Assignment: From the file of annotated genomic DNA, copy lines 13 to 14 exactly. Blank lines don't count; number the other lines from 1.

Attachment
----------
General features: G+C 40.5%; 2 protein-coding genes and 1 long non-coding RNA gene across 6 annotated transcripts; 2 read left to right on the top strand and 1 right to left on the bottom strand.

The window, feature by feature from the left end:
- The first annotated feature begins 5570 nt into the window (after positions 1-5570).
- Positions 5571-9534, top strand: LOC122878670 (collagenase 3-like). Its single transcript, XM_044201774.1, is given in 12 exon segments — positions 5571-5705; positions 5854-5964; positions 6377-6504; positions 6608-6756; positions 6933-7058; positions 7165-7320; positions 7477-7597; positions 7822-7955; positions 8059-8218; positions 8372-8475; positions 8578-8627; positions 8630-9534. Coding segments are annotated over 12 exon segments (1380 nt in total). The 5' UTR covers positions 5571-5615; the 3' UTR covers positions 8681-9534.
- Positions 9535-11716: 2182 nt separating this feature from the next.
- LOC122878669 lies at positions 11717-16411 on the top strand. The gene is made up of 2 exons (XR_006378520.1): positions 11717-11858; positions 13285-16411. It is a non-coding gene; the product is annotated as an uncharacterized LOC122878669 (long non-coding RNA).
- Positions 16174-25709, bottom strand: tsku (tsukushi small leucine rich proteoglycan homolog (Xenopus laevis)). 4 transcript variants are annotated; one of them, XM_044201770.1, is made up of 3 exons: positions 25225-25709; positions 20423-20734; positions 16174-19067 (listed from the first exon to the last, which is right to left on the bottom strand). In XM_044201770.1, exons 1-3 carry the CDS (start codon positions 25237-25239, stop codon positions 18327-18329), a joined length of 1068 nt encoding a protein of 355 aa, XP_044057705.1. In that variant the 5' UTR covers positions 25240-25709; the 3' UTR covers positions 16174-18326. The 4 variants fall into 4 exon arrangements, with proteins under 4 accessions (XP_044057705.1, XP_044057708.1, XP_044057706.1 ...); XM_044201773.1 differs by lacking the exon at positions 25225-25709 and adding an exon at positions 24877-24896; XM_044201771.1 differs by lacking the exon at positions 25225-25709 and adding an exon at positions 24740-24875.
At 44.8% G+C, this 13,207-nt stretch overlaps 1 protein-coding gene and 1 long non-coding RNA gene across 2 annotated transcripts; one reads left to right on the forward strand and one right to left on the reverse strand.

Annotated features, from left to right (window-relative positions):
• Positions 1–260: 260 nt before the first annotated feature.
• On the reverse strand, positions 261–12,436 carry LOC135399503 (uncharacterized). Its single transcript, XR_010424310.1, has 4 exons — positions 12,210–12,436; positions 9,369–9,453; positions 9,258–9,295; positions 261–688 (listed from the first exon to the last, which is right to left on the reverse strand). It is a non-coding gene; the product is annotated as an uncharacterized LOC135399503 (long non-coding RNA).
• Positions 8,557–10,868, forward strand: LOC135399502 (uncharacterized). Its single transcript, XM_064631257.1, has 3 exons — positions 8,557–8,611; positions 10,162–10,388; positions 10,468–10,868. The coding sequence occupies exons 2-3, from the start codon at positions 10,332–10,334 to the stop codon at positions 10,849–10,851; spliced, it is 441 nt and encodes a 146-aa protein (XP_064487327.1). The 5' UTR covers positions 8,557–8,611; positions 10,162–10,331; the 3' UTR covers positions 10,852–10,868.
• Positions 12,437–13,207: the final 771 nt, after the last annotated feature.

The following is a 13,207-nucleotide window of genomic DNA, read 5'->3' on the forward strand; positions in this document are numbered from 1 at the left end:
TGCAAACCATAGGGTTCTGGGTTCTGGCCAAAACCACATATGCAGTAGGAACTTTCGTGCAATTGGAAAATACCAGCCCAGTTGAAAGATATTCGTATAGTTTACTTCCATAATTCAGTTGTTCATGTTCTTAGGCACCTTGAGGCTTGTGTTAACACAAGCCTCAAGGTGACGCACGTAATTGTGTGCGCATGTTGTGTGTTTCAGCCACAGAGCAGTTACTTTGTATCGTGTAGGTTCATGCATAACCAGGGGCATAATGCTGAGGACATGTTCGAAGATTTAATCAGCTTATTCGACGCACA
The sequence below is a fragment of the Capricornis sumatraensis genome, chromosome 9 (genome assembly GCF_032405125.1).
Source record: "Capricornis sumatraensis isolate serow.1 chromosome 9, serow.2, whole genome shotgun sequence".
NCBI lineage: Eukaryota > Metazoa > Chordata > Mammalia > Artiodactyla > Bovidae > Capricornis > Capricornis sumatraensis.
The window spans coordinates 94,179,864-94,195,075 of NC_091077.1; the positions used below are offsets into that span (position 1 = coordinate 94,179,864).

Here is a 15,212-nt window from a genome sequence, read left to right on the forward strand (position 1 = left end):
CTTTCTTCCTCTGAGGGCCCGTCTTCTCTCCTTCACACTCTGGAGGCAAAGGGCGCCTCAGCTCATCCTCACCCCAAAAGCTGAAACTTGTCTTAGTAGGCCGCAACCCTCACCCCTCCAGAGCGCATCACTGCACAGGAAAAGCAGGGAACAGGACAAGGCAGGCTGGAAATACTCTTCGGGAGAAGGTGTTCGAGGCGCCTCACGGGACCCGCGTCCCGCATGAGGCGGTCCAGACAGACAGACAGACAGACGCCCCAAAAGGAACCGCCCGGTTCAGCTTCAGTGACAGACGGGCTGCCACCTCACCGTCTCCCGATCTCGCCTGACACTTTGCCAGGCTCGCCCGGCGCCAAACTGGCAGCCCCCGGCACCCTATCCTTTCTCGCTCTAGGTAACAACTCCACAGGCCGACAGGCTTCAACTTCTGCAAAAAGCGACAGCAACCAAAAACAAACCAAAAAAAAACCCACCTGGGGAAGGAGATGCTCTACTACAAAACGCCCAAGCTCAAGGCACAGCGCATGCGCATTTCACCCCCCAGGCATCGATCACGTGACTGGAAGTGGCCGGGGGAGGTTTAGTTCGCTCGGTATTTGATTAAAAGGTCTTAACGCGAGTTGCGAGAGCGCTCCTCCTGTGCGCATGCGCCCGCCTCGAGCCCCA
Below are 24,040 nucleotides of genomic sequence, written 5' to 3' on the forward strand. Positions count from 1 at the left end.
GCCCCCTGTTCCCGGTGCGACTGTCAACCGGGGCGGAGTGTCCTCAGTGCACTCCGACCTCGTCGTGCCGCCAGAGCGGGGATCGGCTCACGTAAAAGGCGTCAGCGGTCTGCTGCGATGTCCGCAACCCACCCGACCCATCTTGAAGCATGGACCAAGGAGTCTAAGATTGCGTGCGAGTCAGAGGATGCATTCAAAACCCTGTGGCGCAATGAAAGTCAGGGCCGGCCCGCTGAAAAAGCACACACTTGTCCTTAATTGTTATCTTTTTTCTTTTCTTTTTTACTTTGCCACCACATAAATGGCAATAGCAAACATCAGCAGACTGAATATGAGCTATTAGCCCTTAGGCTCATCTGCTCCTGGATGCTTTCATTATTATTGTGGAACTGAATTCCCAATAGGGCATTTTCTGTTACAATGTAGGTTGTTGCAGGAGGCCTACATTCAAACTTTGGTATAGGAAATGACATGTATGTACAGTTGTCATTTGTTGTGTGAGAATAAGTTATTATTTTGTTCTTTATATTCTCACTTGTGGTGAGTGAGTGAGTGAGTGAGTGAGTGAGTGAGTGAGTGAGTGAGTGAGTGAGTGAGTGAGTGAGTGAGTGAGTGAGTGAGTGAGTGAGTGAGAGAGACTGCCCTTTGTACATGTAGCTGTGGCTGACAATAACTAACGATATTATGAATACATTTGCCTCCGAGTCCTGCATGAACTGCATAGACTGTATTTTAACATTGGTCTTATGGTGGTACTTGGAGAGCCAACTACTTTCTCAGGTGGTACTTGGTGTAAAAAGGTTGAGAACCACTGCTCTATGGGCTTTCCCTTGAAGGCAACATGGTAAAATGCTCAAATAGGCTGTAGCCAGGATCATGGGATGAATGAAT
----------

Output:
• Positions 12,437–13,207: the final 771 nt, after the last annotated feature.

The following is a 13,207-nucleotide window of genomic DNA, read 5'->3' on the forward strand; positions in this document are numbered from 1 at the left end: